Culture always changes, can’t assume e.g. that people living under authoritarian regime are authoritarian by nature.

again (in debate with Philippe Schmitter):

Pol scientists often “prisoners of concepts from the past”.

“Science isn’t certainty, it’s doubt”.

Pippa Norris frustrated when people say “oh you mean democracy” when she says “electoral integrity” – new concept.

Thanks Geoff, some interesting stuff.



Leave a comment


  1. Corky

     /  27th July 2016

    Anyone who has been to one of these conferences,or similar, is usually blown away if the speakers are good. You get hear and see things you never thought of before. You see graphs and comparisons that make sense. You marvel at the ease speakers deal with prickly questions from those who disagree when the floor is opened.

    Dare I say it, you come away empowered. You feel good that you understand things a little better.

    Then reality strikes. One nut, with gun can make a mockery of the most learned professor.
    Predictions regarding economies, societies and trending issues can be swept away by one cataclysmic event.

    I’m back to square one. I feel like self help guru, Dr Wayne Dyer, who had his wife leave him and their seven kids. Its kind of at odds with the books of empowerment he wrote.

    These conferences may have value, I don’t known. What I do know is when reality strikes, they are shown up to be nothing more than ” intellectual wanking.”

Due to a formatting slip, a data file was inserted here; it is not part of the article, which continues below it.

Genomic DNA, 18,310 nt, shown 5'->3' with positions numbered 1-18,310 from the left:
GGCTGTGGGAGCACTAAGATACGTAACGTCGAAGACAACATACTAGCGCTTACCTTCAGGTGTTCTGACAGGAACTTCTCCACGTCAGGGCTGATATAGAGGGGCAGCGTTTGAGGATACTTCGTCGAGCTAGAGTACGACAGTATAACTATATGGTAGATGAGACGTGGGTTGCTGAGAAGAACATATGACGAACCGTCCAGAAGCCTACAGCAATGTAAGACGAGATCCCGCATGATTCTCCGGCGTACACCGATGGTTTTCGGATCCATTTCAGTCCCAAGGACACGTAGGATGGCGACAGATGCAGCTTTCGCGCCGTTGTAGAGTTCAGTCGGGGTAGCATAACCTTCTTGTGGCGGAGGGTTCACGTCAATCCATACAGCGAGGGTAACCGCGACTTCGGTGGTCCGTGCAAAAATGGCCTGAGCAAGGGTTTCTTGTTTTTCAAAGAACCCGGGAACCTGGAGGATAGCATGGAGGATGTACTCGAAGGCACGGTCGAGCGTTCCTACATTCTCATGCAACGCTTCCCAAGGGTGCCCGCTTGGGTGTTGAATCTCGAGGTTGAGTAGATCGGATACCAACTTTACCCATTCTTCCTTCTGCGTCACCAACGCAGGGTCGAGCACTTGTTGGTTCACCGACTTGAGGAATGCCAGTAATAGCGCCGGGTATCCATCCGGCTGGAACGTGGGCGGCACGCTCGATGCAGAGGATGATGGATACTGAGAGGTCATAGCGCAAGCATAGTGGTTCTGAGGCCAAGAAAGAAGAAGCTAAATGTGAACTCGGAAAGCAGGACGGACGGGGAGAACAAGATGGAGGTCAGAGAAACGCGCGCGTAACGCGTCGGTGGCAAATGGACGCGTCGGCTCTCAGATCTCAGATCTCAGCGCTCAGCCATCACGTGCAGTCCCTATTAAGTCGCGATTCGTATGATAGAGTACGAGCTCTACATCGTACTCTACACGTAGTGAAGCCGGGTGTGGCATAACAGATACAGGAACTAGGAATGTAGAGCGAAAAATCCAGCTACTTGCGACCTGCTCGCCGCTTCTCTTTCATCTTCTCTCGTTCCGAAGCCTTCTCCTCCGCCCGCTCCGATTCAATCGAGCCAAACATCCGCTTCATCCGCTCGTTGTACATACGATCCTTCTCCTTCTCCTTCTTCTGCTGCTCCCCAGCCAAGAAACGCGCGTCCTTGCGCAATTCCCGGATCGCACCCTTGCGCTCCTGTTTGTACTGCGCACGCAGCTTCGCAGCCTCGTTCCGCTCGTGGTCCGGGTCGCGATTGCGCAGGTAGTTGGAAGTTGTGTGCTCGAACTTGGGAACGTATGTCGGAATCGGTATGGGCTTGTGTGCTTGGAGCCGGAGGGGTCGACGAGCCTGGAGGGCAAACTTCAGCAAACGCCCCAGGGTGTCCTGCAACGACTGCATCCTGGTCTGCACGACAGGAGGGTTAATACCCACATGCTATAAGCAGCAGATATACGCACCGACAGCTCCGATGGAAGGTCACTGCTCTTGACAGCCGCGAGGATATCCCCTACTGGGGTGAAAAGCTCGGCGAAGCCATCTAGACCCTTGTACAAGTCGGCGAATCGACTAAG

• Corky

       /  27th July 2016

      Apologies. Dr Wayne Dyer is deceased.

      • Gezza

         /  27th July 2016

        Well, you could still feel like him, if things were bad enough, I suppose, Corky?

        • Corky

           /  27th July 2016

          True. Experiences never die, I suppose. I was given his book ” Your Erroneous Zones” a long time ago. I thought it would be kinky. It was nothing of the sort. Never did understand why critics panned it as pop psychology. I thought it covered psychology 101 in layman’s terms very well.

          • Gezza

             /  27th July 2016

            Probably true. John Gray’s ‘Men Are from Mars, Women Are from Venus’ was pretty good too.

  2. Gezza

     /  27th July 2016

    I wonder if this political science lecturer, prof Richard Wilkinson, is related to my good friend Al?

  3. When you look at the graph ask yourself what it means. To me it shows that more people are happy with the way the economy is going note the decline in importance. Unemployment is off the scale as a problem, look at the graph! Also, and finally, we have an upsurge in queries about inequality, which clearly has been addressed as you will see the way the graph heads towards zero! So what is the problem?

    • The problem is that security issues trump economic issues and they’re not addressing the US role in the coup attempt which caused the venue of the congress to be changed.


Leave a Reply

Fill in your details below or click an icon to log in:

WordPress.com Logo

You are commenting using your WordPress.com account. Log Out /  Change )

Twitter picture

You are commenting using your Twitter account. Log Out /  Change )

Facebook photo

You are commenting using your Facebook account. Log Out /  Change )

Connecting to %s

%d bloggers like this: